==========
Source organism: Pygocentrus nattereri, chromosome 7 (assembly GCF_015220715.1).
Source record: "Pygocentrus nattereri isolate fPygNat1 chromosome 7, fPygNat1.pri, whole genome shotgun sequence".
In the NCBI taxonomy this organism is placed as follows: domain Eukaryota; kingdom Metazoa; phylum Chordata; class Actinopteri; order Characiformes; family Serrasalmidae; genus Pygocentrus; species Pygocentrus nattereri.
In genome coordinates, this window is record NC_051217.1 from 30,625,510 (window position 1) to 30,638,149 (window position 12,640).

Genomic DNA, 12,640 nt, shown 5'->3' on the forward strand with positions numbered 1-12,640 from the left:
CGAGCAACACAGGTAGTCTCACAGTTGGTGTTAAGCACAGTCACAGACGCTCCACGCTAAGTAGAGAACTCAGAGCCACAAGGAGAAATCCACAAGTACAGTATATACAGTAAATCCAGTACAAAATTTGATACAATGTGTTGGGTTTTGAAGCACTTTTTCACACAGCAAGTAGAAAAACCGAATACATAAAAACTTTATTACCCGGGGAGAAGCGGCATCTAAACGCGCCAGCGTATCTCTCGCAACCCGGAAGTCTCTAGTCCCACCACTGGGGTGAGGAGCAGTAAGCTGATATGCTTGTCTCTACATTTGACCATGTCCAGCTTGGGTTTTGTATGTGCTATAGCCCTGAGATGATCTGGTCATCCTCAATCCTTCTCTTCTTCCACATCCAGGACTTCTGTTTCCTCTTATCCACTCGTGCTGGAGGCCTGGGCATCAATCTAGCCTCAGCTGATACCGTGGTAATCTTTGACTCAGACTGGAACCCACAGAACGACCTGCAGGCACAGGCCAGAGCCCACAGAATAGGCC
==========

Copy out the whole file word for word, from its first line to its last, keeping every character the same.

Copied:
Source organism: Pygocentrus nattereri, chromosome 7 (assembly GCF_015220715.1).
Source record: "Pygocentrus nattereri isolate fPygNat1 chromosome 7, fPygNat1.pri, whole genome shotgun sequence".
In the NCBI taxonomy this organism is placed as follows: domain Eukaryota; kingdom Metazoa; phylum Chordata; class Actinopteri; order Characiformes; family Serrasalmidae; genus Pygocentrus; species Pygocentrus nattereri.
In genome coordinates, this window is record NC_051217.1 from 30,625,510 (window position 1) to 30,638,149 (window position 12,640).

Genomic DNA, 12,640 nt, shown 5'->3' on the forward strand with positions numbered 1-12,640 from the left:
CGAGCAACACAGGTAGTCTCACAGTTGGTGTTAAGCACAGTCACAGACGCTCCACGCTAAGTAGAGAACTCAGAGCCACAAGGAGAAATCCACAAGTACAGTATATACAGTAAATCCAGTACAAAATTTGATACAATGTGTTGGGTTTTGAAGCACTTTTTCACACAGCAAGTAGAAAAACCGAATACATAAAAACTTTATTACCCGGGGAGAAGCGGCATCTAAACGCGCCAGCGTATCTCTCGCAACCCGGAAGTCTCTAGTCCCACCACTGGGGTGAGGAGCAGTAAGCTGATATGCTTGTCTCTACATTTGACCATGTCCAGCTTGGGTTTTGTATGTGCTATAGCCCTGAGATGATCTGGTCATCCTCAATCCTTCTCTTCTTCCACATCCAGGACTTCTGTTTCCTCTTATCCACTCGTGCTGGAGGCCTGGGCATCAATCTAGCCTCAGCTGATACCGTGGTAATCTTTGACTCAGACTGGAACCCACAGAACGACCTGCAGGCACAGGCCAGAGCCCACAGAATAGGCC